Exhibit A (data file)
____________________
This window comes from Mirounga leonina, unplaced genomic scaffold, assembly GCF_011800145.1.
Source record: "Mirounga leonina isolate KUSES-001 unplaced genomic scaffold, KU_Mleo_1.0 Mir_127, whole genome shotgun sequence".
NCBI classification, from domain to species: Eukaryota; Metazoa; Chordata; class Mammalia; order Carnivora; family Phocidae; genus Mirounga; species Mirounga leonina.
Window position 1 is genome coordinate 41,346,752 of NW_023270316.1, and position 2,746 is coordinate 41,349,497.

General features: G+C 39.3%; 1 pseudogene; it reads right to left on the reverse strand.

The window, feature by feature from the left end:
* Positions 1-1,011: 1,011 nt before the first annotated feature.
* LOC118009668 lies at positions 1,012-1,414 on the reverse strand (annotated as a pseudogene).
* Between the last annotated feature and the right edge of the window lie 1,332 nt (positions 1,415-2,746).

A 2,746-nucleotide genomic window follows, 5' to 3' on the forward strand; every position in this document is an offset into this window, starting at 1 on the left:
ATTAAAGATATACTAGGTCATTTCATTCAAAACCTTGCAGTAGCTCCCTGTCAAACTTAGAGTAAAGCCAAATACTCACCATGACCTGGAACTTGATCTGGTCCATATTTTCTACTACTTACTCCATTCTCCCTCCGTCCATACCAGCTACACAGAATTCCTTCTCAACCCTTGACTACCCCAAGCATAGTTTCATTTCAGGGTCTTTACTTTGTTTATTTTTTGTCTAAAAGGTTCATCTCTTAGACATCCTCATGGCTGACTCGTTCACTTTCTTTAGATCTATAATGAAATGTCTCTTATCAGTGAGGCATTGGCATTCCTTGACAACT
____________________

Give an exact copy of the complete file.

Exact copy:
This window comes from Mirounga leonina, unplaced genomic scaffold, assembly GCF_011800145.1.
Source record: "Mirounga leonina isolate KUSES-001 unplaced genomic scaffold, KU_Mleo_1.0 Mir_127, whole genome shotgun sequence".
NCBI classification, from domain to species: Eukaryota; Metazoa; Chordata; class Mammalia; order Carnivora; family Phocidae; genus Mirounga; species Mirounga leonina.
Window position 1 is genome coordinate 41,346,752 of NW_023270316.1, and position 2,746 is coordinate 41,349,497.

General features: G+C 39.3%; 1 pseudogene; it reads right to left on the reverse strand.

The window, feature by feature from the left end:
* Positions 1-1,011: 1,011 nt before the first annotated feature.
* LOC118009668 lies at positions 1,012-1,414 on the reverse strand (annotated as a pseudogene).
* Between the last annotated feature and the right edge of the window lie 1,332 nt (positions 1,415-2,746).

A 2,746-nucleotide genomic window follows, 5' to 3' on the forward strand; every position in this document is an offset into this window, starting at 1 on the left:
ATTAAAGATATACTAGGTCATTTCATTCAAAACCTTGCAGTAGCTCCCTGTCAAACTTAGAGTAAAGCCAAATACTCACCATGACCTGGAACTTGATCTGGTCCATATTTTCTACTACTTACTCCATTCTCCCTCCGTCCATACCAGCTACACAGAATTCCTTCTCAACCCTTGACTACCCCAAGCATAGTTTCATTTCAGGGTCTTTACTTTGTTTATTTTTTGTCTAAAAGGTTCATCTCTTAGACATCCTCATGGCTGACTCGTTCACTTTCTTTAGATCTATAATGAAATGTCTCTTATCAGTGAGGCATTGGCATTCCTTGACAACT